fluster


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flus·ter

 (flŭs′tər)
tr. & intr.v. flus·tered, flus·ter·ing, flus·ters
To make or become nervous or upset.
n.
A state of agitation, confusion, or excitement.

[From Middle English flostring, agitation, probably of Scandinavian origin; see pleu- in Indo-European roots.]

fluster

(ˈflʌstə)
vb
to make or become confused, nervous, or upset
n
a state of confusion or agitation
[C15: probably of Scandinavian origin; compare Icelandic flaustr to hurry, flaustra to bustle]

flus•ter

(ˈflʌs tər)

v.t.
1. to put into a state of nervous or agitated confusion.
v.i.
2. to become nervously or agitatedly confused.
n.
3. nervous excitement or confusion.
[1375–1425; late Middle English flostren; compare bluster, Old Norse flaustra to hurry]

fluster


Past participle: flustered
Gerund: flustering

Imperative
fluster
fluster
Present
I fluster
you fluster
he/she/it flusters
we fluster
you fluster
they fluster
Preterite
I flustered
you flustered
he/she/it flustered
we flustered
you flustered
they flustered
Present Continuous
I am flustering
you are flustering
he/she/it is flustering
we are flustering
you are flustering
they are flustering
Present Perfect
I have flustered
you have flustered
he/she/it has flustered
we have flustered
you have flustered
they have flustered
Past Continuous
I was flustering
you were flustering
he/she/it was flustering
we were flustering
you were flustering
they were flustering
Past Perfect
I had flustered
you had flustered
he/she/it had flustered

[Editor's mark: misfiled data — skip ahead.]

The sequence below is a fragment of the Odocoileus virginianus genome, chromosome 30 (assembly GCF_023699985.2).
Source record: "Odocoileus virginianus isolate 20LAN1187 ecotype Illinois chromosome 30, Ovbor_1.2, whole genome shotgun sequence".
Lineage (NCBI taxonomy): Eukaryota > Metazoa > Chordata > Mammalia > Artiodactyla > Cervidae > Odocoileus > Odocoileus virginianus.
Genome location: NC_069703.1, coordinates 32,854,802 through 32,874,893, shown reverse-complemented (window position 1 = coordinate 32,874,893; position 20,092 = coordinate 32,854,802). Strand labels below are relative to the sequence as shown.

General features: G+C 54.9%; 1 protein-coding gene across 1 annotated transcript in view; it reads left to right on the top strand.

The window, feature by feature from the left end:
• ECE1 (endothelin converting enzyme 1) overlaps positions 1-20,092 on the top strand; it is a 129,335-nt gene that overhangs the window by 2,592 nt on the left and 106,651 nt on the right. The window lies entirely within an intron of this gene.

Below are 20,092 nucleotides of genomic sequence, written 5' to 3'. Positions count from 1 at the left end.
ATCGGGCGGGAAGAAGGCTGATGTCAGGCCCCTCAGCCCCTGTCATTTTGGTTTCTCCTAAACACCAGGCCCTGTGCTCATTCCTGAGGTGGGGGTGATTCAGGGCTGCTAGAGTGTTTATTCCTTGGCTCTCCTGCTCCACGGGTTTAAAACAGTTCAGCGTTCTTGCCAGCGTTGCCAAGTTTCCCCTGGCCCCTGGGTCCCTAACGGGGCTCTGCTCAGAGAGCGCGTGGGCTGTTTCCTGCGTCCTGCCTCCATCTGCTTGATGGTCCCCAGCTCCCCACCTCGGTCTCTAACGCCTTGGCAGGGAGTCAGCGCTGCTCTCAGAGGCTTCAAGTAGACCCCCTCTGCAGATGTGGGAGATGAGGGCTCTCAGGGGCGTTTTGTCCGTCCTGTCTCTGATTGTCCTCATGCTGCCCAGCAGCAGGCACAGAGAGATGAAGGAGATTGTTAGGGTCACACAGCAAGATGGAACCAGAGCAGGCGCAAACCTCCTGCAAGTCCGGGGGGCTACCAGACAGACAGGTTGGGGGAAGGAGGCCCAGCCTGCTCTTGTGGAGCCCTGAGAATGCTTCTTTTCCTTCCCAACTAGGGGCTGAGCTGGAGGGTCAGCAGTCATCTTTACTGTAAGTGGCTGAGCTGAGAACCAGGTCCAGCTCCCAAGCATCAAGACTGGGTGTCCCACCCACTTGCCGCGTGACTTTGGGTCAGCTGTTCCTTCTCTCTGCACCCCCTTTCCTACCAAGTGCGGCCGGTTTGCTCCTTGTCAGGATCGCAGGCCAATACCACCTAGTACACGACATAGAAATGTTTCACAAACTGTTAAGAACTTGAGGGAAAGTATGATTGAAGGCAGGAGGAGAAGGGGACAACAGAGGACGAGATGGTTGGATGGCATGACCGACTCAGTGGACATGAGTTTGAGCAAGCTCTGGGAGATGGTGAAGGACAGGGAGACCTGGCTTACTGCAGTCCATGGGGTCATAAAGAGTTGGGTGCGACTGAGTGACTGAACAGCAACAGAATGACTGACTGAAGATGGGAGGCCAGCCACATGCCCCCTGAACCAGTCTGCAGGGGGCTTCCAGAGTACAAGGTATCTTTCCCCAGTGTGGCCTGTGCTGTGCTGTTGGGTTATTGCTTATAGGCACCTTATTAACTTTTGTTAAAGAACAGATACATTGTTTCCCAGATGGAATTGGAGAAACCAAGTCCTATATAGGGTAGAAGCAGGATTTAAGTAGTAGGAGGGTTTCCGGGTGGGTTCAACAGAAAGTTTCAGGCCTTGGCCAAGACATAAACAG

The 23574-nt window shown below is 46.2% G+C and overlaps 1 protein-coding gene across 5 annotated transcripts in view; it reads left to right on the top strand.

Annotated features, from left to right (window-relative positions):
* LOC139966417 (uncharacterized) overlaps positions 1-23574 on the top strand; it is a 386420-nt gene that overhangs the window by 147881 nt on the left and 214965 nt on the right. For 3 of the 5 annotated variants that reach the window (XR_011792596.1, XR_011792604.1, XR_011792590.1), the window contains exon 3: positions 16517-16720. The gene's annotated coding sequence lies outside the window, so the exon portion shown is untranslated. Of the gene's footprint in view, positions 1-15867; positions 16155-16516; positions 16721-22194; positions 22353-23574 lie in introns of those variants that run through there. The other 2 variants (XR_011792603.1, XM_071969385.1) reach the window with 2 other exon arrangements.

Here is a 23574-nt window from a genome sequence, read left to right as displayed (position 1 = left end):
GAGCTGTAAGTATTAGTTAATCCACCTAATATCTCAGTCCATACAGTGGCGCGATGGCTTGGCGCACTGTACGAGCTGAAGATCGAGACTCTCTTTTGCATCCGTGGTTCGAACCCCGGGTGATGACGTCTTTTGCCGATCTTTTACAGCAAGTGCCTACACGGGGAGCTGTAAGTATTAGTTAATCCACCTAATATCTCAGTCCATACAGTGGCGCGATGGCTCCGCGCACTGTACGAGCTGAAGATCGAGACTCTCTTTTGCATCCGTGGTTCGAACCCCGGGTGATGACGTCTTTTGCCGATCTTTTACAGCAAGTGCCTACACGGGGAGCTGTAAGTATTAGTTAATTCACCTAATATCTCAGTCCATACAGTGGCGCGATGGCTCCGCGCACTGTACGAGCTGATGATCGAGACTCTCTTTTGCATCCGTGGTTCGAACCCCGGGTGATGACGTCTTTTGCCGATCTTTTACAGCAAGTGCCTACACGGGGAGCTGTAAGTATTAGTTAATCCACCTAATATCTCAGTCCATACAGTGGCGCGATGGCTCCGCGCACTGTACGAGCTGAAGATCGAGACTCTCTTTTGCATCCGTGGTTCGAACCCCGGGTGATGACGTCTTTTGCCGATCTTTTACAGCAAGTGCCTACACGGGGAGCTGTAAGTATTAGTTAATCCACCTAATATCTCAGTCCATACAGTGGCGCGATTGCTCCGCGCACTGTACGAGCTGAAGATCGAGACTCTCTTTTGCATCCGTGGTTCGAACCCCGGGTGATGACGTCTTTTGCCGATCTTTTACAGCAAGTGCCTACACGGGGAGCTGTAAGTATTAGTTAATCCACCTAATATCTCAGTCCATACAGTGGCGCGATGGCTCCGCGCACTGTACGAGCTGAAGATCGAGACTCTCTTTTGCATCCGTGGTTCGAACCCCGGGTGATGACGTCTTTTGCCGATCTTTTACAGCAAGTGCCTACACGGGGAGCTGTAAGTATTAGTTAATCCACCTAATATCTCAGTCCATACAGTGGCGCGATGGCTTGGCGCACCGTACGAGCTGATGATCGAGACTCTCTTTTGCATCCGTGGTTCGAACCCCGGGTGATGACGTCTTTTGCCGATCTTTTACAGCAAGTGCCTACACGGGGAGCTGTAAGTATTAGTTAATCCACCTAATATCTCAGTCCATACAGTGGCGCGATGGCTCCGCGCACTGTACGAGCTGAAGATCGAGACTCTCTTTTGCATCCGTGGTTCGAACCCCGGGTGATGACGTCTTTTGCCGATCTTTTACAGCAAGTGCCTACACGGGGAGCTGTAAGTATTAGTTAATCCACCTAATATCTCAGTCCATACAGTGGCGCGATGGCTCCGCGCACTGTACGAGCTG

we had flustered
you had flustered
they had flustered
Future
I will fluster
you will fluster
he/she/it will fluster
we will fluster
you will fluster
they will fluster
Future Perfect
I will have flustered
you will have flustered
he/she/it will have flustered
we will have flustered
you will have flustered
they will have flustered
Future Continuous
I will be flustering
you will be flustering
he/she/it will be flustering
we will be flustering
you will be flustering
they will be flustering
Present Perfect Continuous
I have been flustering
you have been flustering
he/she/it has been flustering
we have been flustering
you have been flustering
they have been flustering
Future Perfect Continuous
I will have been flustering
you will have been flustering
he/she/it will have been flustering
we will have been flustering
you will have been flustering
they will have been flustering
Past Perfect Continuous
I had been flustering
you had been flustering
he/she/it had been flustering
we had been flustering
you had been flustering
they had been flustering
Conditional
I would fluster
you would fluster
he/she/it would fluster
we would fluster
you would fluster
they would fluster
Past Conditional
I would have flustered
you would have flustered
he/she/it would have flustered
we would have flustered
you would have flustered
they would have flustered
ThesaurusAntonymsRelated WordsSynonymsLegend:
Noun1.fluster - a disposition that is confused or nervous and upsetfluster - a disposition that is confused or nervous and upset
discomposure - a temperament that is perturbed and lacking in composure